If the first two bits after the sign bit are "11", then the second two bits are the leading bits of the exponent, and the last bit is prefixed with "100" to form the leading decimal digit (8 or 9):
s 1100 T (00)eeeeeeeeeeee (100T)[tttttttttt][tttttttttt][tttttttttt][tttttttttt][tttttttttt][tttttttttt][tttttttttt][tttttttttt][tttttttttt][tttttttttt][tttttttttt] s 1101 T (01)eeeeeeeeeeee (100T)[tttttttttt][tttttttttt][tttttttttt][tttttttttt][tttttttttt][tttttttttt][tttttttttt][tttttttttt][tttttttttt][tttttttttt][tttttttttt] s 1110 T (10)eeeeeeeeeeee (100T)[tttttttttt][tttttttttt][tttttttttt][tttttttttt][tttttttttt][tttttttttt][tttttttttt][tttttttttt][tttttttttt][tttttttttt][tttttttttt]
The remaining two combinations (11110 and 11111) of the 5bit field are used to represent ±infinity and NaNs, respectively.
The DPD/3BCD transcoding for the declets is given by the following table. b9...b0 are the bits of the DPD, and d2...d0 are the three BCD digits.
DPD encoded value  Decimal digits  

Code space (1024 states)  b9  b8  b7  b6  b5  b4  b3  b2  b1  b0  d2  d1  d0  Values encoded  Description  Occurrences (1000 states)  
50.0% (512 states)  a  b  c  d  e  f  0  g  h  i  0abc  0def  0ghi  (0–7) (0–7) (0–7)  3 small digits  51.2% (512 states)  
37.5% (384 states)  a  b  c  d  e  f  1  0  0  i  0abc  0def  100i  (0–7) (0–7) (8–9)  2 small digits, 1 large digit  38.4% (384 states)  
a  b  c  g  h  f  1  0  1  i  0abc  100f  0ghi  (0–7) (8–9) (0–7)  
g  h  c  d  e  f  1  1  0  i  100c  0def  0ghi  (8–9) (0–7) (0–7)  
9.375% (96 states)  g  h  c  0  0  f  1  1  1  i  100c  100f  0ghi  (8–9) (8–9) (0–7)  1 small digit, 2 large digits  9.6% (96 states)  
d  e  c  0  1  f  1  1  1  i  100c  0def  100i  (8–9) (0–7) (8–9)  
a  b  c  1  0  f  1  1  1  i  0abc  100f  100i  (0–7) (8–9) (8–9)  
3.125% (32 states, 8 used)  x  x  c  1  1  f  1  1  1  i  100c  100f  100i  (8–9) (8–9) (8–9)  3 large digits, b9, b8: don't care  0.8% (8 states)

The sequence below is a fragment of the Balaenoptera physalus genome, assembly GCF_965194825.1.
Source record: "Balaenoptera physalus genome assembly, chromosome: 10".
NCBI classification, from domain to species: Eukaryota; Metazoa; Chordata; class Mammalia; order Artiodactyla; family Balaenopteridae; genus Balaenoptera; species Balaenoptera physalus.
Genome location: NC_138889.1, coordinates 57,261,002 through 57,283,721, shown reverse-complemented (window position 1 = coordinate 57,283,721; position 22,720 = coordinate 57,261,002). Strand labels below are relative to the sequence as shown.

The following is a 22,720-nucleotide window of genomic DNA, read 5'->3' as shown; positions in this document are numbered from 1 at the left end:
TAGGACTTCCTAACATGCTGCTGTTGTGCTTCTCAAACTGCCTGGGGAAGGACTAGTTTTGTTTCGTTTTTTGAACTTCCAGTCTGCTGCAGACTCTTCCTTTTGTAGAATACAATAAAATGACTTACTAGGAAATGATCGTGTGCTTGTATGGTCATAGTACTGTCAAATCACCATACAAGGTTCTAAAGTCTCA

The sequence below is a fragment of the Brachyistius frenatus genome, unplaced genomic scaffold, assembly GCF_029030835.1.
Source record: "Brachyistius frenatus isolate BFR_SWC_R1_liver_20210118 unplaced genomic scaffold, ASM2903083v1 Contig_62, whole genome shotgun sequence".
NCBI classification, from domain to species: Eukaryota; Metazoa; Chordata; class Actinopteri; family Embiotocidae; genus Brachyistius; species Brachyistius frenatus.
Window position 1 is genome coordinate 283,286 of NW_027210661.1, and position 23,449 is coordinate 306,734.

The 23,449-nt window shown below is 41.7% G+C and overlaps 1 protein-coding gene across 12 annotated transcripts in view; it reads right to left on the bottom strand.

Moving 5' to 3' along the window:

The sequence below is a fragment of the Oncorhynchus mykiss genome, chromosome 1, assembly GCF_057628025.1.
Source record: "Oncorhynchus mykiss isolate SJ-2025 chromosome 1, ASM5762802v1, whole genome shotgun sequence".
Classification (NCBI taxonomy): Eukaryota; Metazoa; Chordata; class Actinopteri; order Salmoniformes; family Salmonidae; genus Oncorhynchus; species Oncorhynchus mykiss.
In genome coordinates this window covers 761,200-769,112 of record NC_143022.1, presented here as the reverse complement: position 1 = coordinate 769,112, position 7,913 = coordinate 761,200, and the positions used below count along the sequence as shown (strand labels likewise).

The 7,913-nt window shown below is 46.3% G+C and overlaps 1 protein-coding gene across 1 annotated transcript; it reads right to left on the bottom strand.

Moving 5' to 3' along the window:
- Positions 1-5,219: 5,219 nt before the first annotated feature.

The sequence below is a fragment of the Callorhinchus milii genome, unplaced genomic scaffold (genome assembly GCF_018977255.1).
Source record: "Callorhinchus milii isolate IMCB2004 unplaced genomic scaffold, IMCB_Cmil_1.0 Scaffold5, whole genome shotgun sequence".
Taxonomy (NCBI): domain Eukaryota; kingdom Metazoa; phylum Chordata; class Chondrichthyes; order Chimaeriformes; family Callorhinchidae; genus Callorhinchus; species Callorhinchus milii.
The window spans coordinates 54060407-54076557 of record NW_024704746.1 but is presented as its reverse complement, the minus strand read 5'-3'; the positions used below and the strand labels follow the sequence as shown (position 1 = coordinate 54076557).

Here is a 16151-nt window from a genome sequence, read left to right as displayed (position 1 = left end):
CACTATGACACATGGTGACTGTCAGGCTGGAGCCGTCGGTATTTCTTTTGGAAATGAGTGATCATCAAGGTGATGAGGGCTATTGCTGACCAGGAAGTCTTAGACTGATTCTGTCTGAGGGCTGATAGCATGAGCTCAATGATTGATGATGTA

The 8 decimal values whose digits are all 8s or 9s have four codings each. The bits marked x in the table above are ignored on input, but will always be 0 in computed results. (The 8 × 3 = 24 nonstandard encodings fill in the gap between 10^{3} = 1000 and 2^{10} = 1024.)
In the above cases, with the true significand as the sequence of decimal digits decoded, the value represented is
See also[edit]
 ISO/IEC 10967, Language Independent Arithmetic
 Primitive data type
 Q notation (scientific notation)
References[edit]
 ^ IEEE Computer Society (20080829). IEEE Standard for FloatingPoint Arithmetic. IEEE. doi:10.1109/IEEESTD.2008.4610935. ISBN 9780738157535. IEEE Std 7542008.
 ^ Cowlishaw, Mike (2007). "Decimal Arithmetic FAQ – Part 1 – General Questions". speleotrove.com. IBM Corporation. Retrieved 20220729.
 ^ ^{a} ^{b} Muller, JeanMichel; Brisebarre, Nicolas; de Dinechin, Florent; Jeannerod, ClaudePierre; Lefèvre, Vincent; Melquiond, Guillaume; Revol, Nathalie; Stehlé, Damien; Torres, Serge (2010). Handbook of FloatingPoint Arithmetic (1 ed.). Birkhäuser. doi:10.1007/9780817647056. ISBN 9780817647049. LCCN 2009939668.
 ^ Cowlishaw, Michael Frederic (20070213) [20001003]. "A Summary of Densely Packed Decimal encoding". IBM. Archived from the original on 20150924. Retrieved 20160207.